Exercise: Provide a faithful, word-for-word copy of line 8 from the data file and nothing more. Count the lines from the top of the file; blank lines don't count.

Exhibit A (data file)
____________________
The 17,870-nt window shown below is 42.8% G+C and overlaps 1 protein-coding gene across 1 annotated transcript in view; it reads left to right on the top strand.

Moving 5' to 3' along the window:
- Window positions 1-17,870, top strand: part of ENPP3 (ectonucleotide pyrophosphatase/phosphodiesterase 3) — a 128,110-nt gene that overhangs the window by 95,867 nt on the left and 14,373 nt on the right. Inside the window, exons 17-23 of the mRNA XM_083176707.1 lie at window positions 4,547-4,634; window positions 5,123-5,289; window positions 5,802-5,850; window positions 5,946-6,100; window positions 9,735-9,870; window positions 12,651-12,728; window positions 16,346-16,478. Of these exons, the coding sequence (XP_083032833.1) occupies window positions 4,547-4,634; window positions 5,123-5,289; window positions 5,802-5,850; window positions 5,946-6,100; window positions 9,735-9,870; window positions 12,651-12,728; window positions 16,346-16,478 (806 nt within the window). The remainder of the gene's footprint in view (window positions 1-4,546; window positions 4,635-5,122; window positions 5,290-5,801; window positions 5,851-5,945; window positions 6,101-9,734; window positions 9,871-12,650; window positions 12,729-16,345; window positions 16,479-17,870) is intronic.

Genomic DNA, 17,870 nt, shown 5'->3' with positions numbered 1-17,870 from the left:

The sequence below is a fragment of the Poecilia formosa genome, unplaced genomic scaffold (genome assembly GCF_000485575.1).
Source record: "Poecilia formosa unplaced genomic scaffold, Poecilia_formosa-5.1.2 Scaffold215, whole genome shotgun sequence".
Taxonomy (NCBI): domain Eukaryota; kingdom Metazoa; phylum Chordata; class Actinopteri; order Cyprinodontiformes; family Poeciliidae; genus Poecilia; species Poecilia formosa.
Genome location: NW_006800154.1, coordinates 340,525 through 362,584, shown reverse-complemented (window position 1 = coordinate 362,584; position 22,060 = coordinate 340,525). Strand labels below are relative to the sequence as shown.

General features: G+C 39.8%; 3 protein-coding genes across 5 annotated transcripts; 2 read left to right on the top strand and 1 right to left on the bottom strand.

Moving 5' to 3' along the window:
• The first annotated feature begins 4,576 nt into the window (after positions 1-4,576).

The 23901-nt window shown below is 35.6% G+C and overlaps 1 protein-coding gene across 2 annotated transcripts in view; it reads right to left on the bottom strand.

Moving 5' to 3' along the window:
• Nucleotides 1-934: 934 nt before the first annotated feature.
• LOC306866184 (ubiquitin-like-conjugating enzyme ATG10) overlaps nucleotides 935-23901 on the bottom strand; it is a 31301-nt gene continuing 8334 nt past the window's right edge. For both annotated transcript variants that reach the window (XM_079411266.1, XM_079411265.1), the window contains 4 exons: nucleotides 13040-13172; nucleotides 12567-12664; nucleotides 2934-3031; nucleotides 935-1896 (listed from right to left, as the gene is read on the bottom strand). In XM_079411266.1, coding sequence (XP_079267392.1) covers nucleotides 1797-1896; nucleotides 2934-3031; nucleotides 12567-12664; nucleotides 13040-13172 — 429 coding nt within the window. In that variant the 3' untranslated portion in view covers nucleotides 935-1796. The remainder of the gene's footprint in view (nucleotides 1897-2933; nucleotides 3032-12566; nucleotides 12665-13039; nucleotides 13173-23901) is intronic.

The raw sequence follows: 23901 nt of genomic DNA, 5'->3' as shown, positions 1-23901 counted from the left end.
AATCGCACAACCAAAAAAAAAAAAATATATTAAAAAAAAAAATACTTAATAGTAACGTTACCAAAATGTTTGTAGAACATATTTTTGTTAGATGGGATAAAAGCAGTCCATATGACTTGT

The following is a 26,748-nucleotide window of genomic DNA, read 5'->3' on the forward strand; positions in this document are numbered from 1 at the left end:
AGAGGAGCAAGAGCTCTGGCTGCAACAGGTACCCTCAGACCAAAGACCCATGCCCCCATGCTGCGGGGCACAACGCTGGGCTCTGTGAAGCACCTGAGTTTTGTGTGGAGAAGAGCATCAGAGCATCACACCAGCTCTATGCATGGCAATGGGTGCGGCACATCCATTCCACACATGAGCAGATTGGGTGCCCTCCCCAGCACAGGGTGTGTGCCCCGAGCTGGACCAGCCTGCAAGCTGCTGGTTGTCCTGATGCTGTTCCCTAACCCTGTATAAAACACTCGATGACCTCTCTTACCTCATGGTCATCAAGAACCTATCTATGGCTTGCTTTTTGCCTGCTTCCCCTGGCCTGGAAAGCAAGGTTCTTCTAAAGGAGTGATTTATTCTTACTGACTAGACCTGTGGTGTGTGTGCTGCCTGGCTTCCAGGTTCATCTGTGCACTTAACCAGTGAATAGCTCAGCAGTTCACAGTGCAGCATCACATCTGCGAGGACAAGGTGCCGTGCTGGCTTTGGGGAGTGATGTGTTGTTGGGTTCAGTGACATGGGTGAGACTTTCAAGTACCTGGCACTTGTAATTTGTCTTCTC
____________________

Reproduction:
Genome location: NW_006800154.1, coordinates 340,525 through 362,584, shown reverse-complemented (window position 1 = coordinate 362,584; position 22,060 = coordinate 340,525). Strand labels below are relative to the sequence as shown.